He urupounamu e whakahaerengia ana e te whānau : whānau decision processes : a thesis submitted for the degree of Doctor of Philosophy in Public Health (Māori), Massey University.

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Massey University
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A whanau is a social construct of Maori society in Aotearoa/New Zealand that is likened to an extended family. This thesis describes principles and practice that whanau utilise in decision processes from the findings of a retrospective qualitative case study of three whanau, who decided to participate in genetic research into a medical condition affecting their health. Four elements of whanau decision processes emerged from the data. Hui, rangatiratanga, manaakitanga and kotahitanga are Maori constructs that emphasise the collective nature of whanau decision making, and substantiate philosophical, theoretical and anecdotal evidence that Maori have distinctive ways of reaching decisions, underpinned by unique philosophical conventions. The results of this research place greater significance on the process of decision making than actual decisions, an incidental finding that has not been articulated by previous studies of Maori health and whanau. Contrary to western theoretical knowledge of decision making, whanau decision processes are collective activities. Individual decision making is closely linked to and depends on the collective, because individual identity manifests from the collective, and individual wellbeing is closely linked to that of the collective. When decision processes are familiar to members of a whanau, they are more likely to engage in decision making because they have a greater sense of knowledge and thus control of the processes, and they feel more able to contribute meaningfully to achieving aspirations for their own health. This thesis provides evidence that the New Zealand health sector, health legislation and policies are largely unfavourable for guaranteeing whanau engagement in decision processes. Yet, whanau decision making is an overall objective of the Government’s Maori Health Strategy: He Korowai Oranga, to address inequalities in health between Maori and other New Zealanders that have unacceptably become the norm.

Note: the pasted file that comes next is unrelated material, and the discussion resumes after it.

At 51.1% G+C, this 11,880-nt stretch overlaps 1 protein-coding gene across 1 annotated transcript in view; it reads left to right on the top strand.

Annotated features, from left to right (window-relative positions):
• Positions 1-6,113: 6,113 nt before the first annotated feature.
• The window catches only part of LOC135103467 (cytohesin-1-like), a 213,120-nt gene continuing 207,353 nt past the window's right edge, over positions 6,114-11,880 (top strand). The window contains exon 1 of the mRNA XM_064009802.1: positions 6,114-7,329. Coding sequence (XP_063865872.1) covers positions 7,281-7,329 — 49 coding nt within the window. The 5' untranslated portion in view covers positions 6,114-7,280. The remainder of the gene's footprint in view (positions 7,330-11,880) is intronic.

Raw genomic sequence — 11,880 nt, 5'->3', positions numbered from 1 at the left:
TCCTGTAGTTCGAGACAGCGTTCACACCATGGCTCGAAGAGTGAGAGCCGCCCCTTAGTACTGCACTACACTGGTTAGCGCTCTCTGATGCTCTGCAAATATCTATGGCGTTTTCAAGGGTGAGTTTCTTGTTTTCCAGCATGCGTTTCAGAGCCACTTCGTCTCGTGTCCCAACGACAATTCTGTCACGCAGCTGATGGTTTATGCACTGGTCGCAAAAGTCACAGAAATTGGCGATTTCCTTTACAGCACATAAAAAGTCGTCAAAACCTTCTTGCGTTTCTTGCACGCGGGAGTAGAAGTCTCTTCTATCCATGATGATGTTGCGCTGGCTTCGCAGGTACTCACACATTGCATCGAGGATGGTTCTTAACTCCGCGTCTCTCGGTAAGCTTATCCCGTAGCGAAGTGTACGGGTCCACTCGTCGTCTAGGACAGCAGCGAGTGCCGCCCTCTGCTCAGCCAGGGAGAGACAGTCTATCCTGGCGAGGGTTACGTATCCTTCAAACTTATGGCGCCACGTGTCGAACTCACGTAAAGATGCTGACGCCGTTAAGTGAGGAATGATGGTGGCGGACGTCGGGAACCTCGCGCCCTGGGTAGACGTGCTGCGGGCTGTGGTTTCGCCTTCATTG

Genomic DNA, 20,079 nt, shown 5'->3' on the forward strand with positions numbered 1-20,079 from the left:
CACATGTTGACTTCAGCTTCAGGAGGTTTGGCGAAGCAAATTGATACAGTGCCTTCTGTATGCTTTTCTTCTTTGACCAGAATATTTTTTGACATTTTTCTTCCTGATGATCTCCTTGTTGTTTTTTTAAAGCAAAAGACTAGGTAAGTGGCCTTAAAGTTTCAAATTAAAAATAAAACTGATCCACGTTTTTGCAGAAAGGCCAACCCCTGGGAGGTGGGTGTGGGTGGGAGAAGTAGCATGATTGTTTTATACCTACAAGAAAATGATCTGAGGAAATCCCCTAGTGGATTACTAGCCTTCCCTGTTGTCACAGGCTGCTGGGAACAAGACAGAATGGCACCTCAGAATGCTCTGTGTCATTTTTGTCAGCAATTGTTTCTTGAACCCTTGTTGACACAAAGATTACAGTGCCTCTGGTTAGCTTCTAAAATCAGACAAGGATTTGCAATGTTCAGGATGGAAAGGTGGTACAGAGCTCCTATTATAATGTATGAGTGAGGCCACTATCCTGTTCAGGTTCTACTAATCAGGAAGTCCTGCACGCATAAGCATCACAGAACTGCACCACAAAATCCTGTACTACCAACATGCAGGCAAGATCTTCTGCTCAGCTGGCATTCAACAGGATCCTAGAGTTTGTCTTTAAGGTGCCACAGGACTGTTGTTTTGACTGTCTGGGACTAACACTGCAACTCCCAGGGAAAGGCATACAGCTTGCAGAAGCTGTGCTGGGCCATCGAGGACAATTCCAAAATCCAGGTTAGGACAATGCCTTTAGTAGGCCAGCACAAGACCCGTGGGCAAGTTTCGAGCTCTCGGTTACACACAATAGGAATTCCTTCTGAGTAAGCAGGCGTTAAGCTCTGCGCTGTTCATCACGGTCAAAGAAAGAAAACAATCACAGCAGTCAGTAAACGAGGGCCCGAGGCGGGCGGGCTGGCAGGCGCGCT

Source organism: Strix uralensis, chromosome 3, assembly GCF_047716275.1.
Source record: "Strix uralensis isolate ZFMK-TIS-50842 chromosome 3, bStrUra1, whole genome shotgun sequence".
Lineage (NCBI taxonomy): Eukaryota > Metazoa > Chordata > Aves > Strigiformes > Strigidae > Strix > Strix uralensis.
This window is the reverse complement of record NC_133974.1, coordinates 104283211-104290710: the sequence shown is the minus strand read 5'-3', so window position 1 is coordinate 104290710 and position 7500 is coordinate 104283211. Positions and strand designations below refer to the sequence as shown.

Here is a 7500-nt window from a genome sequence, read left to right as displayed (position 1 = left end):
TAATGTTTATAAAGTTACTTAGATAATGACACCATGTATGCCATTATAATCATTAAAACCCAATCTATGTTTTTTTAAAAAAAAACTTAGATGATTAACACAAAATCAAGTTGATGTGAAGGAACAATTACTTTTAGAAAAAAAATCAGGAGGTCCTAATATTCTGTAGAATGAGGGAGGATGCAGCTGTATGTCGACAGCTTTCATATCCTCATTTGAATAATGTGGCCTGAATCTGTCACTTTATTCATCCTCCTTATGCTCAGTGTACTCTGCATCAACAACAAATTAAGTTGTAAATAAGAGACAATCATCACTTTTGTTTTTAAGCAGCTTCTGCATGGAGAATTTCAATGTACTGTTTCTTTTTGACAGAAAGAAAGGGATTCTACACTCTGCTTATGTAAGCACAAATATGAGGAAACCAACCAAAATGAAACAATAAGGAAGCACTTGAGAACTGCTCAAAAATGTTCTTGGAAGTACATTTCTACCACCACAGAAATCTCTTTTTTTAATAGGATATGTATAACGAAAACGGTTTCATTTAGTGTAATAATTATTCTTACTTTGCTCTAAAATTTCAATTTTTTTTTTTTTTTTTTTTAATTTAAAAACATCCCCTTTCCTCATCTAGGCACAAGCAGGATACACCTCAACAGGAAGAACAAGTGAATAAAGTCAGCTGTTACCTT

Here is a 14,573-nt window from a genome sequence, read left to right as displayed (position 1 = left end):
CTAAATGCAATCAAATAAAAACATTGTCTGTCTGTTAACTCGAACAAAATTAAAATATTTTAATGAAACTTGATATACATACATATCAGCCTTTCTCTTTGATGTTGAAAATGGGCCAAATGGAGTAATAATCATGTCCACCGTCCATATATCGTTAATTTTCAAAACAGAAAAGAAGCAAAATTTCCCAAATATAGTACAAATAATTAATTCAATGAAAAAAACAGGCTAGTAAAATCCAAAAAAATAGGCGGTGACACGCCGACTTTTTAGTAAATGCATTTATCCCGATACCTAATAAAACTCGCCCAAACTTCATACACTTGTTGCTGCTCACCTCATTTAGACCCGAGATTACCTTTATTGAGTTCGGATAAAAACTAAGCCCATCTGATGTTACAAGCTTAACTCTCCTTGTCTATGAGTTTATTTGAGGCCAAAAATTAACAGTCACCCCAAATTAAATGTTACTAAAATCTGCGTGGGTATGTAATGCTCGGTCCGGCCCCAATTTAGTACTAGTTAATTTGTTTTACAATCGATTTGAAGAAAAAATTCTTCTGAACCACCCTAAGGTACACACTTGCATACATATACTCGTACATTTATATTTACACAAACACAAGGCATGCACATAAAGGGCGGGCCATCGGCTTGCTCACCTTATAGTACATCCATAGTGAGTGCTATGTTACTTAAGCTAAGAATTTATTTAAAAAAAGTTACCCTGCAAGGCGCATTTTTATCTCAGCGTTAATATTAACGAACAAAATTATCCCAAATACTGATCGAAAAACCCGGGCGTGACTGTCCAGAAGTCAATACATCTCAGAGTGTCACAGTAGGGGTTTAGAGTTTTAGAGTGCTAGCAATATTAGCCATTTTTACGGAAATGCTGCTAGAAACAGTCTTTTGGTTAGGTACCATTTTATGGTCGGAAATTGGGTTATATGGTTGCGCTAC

Maori health, Public health, Whanau, Decision-making, Hauora